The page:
Asking the ribbon question here seemed akin to asking, “Hey, how old are you?” as a pickup line in a bar. I mentioned this to him, and we both laughed. Before we could get matched with anyone else, he invited me to ski.
Our chatter flowed from work to college to the outdoors. He laughed at all my jokes (add that to the pro column), and I was surprised to learn that he worked for my alma mater. He had a huge smile on his face the whole time, which put me at ease. Later, when I almost went down on a run but saved it at the last minute, he yelled across the slope, “Nice job, Alabama!” Not only had he remembered my home state, he already had a nickname for me—now I was the one grinning.
Still, he was a good bit younger, only skied downhill at resorts, and was pretty religious (all cons in my book). At the end of a long ski run, I would have kept riding with him, but there was still the possibility of meeting someone even better. When I told him so, he seemed a little taken aback but not crushed. We had a connection, but age, religion, and hobbies are weighted more heavily on my figurative pro-con list. If I was going to get through a whirlwind day of dating on the chairlift, I’d need to stay faithful to at least a few nonnegotiables.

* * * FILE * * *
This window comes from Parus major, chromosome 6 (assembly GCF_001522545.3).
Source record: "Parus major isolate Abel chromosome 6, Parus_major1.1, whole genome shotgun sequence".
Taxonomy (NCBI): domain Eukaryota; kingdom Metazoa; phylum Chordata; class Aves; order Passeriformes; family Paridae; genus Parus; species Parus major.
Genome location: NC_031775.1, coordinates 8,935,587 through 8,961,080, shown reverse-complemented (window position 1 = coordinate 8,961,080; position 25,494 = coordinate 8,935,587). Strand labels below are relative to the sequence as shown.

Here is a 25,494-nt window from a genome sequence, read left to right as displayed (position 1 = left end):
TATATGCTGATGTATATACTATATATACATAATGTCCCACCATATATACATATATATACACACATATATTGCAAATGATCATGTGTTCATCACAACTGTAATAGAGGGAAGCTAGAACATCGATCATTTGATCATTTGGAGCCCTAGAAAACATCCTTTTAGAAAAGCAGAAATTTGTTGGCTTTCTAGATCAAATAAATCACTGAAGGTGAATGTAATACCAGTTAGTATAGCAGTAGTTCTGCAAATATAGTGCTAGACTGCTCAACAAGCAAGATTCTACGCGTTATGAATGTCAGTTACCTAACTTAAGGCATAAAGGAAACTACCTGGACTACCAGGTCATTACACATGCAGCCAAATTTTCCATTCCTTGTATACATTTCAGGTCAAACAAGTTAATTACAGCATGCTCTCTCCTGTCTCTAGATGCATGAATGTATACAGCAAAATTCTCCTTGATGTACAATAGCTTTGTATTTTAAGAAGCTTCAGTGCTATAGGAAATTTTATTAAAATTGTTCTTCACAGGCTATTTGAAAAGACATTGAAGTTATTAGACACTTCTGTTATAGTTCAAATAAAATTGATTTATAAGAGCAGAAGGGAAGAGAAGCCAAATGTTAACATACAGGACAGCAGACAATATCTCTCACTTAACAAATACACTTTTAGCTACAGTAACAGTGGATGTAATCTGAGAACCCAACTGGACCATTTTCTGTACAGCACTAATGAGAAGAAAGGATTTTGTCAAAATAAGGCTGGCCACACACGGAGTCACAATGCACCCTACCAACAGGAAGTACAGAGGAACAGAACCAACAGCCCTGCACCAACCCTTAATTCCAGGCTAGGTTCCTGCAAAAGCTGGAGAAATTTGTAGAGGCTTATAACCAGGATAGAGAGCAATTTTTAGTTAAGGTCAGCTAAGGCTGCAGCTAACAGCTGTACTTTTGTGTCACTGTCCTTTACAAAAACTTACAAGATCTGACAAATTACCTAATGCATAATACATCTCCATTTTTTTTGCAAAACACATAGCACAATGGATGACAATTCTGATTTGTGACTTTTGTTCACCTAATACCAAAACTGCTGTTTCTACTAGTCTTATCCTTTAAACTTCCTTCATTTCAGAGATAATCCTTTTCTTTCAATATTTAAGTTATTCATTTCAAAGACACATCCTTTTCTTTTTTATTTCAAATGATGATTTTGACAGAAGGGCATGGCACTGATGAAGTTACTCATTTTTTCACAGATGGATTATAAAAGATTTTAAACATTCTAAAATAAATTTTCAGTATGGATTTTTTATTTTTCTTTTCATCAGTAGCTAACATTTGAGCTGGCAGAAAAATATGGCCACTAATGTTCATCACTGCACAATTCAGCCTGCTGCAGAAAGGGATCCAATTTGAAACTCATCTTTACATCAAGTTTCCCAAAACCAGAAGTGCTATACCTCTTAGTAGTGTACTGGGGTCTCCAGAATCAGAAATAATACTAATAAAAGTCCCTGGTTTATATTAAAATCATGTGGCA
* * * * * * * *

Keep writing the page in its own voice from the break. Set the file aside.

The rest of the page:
When I was partnered with a snowboarder for date three, I immediately wrote him off as a potential match. I don’t have anything against snowboarders, personality-wise. They just don’t align with my own goals in the mountains, which lean toward touring and backcountry skiing. I guess a splitboarder would be OK, but I’m an impatient person. I was frustrated just thinking about waiting for him to make the lengthy transition from two sticks to one.
Then I found out that Date Number Three was only 19. He was a very sweet kid—he even stopped to help a ten-year-old girl who had taken a bad fall and stayed with her until ski patrol arrived. The scene was endearing, but he was closer in age to the preteen girl than to me. This was my only hang-up about the event after all was said and done: the 18-to-35 age bracket was a bit wide for my taste. A 17-year age gap might not matter when you’re 60, but in terms of maturity, it’s essentially the difference between a high school senior and a mother of three.